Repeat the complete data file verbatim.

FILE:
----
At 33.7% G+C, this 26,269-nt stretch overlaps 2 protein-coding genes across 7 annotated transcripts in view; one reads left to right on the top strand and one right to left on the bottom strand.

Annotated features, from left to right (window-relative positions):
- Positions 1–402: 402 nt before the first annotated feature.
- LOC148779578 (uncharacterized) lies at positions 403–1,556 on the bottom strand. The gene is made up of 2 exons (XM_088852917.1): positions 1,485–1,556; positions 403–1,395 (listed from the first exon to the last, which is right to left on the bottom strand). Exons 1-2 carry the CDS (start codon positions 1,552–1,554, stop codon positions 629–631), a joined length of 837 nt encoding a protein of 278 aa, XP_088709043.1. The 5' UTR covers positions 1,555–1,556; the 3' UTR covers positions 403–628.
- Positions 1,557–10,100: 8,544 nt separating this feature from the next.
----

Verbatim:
At 33.7% G+C, this 26,269-nt stretch overlaps 2 protein-coding genes across 7 annotated transcripts in view; one reads left to right on the top strand and one right to left on the bottom strand.

Annotated features, from left to right (window-relative positions):
- Positions 1–402: 402 nt before the first annotated feature.
- LOC148779578 (uncharacterized) lies at positions 403–1,556 on the bottom strand. The gene is made up of 2 exons (XM_088852917.1): positions 1,485–1,556; positions 403–1,395 (listed from the first exon to the last, which is right to left on the bottom strand). Exons 1-2 carry the CDS (start codon positions 1,552–1,554, stop codon positions 629–631), a joined length of 837 nt encoding a protein of 278 aa, XP_088709043.1. The 5' UTR covers positions 1,555–1,556; the 3' UTR covers positions 403–628.
- Positions 1,557–10,100: 8,544 nt separating this feature from the next.